We’re in the business of shining the spotlight on other businesses. So to do a little research, I watched a documentary on sixties Hollywood talent agent, Shep Gordon and learned a thing or two about what it takes to make other people famous.
It’s alright if you haven’t heard of him, that’s his job – to make other people famous.
In the documentary Supermensch: The Legend of Shep Gordon you see the talent manager’s chain of life events unravel, and along the way, I picked up tips on about how he successfully managed the world’s most famous personalities at the time. If iPhones existed in the sixties, Jimi Hendrix, Dalai Lama, Janis Joplin and Alice Cooper would be WhatsApping him on the regular.
Here are the qualities that separate a novice from a true PR professional:
Mr Nice Guy wins
Professionals who work in public relations have a clear swagger to them. They have the magical ability to smooth over gaffes as if they were all part of the act. But PR agents don’t need to be overly polished snobs like Samantha from Sex and the City. PR is one of the few jobs where being nice actually gets you everywhere.
Shep’s was the king of normcore style. He was low-key, if not a little Terry Richardson-esque (sorry) in the wardrobe department. But he was known for his amazingly warm demeanour and was super easy to get along with. This is what matters in PR. Keeping it real gives you an edge.
The sky’s the limit.
Shep had the most out-of-the-box ideas for PR stunts. He invented the concept of ‘celebrity chef’. He was the first to introduce top chefs to the entertainment industry – inviting them to appear on shows and act as ambassadors for cooking products. There are many avenues that go beyond traditional media to achieve brand awareness – he went against the tried and tested method and achieved one of the best strategies to reach out to the crowd.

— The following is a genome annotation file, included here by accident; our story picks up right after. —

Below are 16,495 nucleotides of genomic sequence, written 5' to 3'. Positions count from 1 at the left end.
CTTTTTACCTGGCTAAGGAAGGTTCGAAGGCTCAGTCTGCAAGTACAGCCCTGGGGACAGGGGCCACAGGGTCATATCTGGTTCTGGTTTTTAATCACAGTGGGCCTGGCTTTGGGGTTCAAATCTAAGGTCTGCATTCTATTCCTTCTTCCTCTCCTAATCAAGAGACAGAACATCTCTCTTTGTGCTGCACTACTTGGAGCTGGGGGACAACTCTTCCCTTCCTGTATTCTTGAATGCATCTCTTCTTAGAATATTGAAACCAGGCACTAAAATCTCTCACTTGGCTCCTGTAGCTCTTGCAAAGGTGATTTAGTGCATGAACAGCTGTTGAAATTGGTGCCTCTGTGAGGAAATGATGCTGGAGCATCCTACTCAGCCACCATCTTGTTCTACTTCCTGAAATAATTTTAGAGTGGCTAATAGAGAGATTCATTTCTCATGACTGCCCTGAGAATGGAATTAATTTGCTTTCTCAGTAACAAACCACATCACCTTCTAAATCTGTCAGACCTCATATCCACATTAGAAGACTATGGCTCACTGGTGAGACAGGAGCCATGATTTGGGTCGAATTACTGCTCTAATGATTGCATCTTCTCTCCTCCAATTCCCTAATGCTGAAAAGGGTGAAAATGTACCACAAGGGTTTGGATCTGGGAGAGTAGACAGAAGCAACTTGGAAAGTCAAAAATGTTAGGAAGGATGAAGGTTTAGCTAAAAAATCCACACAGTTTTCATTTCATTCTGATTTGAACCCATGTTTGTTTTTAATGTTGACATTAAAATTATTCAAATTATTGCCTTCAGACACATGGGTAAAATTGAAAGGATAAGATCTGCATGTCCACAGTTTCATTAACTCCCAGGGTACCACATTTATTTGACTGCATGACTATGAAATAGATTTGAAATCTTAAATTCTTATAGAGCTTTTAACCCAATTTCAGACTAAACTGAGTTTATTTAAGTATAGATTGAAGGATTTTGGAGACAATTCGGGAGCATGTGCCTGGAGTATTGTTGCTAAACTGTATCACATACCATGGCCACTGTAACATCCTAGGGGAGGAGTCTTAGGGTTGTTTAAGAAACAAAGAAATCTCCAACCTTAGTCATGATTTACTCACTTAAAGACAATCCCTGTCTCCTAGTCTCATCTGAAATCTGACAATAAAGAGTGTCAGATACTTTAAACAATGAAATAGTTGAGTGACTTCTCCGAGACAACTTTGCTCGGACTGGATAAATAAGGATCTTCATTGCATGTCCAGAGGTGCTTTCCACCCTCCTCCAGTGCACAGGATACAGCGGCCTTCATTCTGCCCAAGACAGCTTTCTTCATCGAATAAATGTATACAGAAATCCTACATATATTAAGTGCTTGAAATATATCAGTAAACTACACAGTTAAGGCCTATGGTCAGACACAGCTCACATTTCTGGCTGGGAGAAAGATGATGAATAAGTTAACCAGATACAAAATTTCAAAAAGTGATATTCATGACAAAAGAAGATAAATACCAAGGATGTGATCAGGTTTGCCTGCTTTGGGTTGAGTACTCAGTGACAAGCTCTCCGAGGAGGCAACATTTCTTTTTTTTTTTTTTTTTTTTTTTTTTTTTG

Take risks – it’s okay in PR!
When getting truly creative, you always have to take a risk – it is a make or break situation that can get people talking. For Shep, any PR was good PR.
The American agent came up with a PR stunt in London, staging a breakdown of a huge truck in Piccadilly Circus, displaying a risqué photograph of a nearly naked Alice Cooper, his modesty preserved by a strategically placed snake. The streets went wild, it literally stopped traffic. Everyone wanted to know who Alice Cooper was.
Get social (offline)
You need to be a social person to be in PR. You need to be comfortable around people and have confidence. If you’re not a social butterfly, it’s time to practice.
Every chance you get, sign up for gallery openings, networking events, after parties. Being around new people makes you more aware of how to manage different personalities, and make new friends.
You’ve heard it so many times – but you hardly find sincerity and genuine people, especially in the PR industry. We get flak for always wanting something in return – a piece of coverage, or a pitch. Stop this stereotype and try meeting people without a motive – have a genuine interest in the other person and always make sure to ask them about themselves before blabbing about the client you want to promote.
In a Forbes article about him, Shep was quoted, “What’s really important for me is to do compassionate business.” We need some love and compassion – and it can start with PR. It is a tough job, but Shep reminds me about how amazing it can be when done right.
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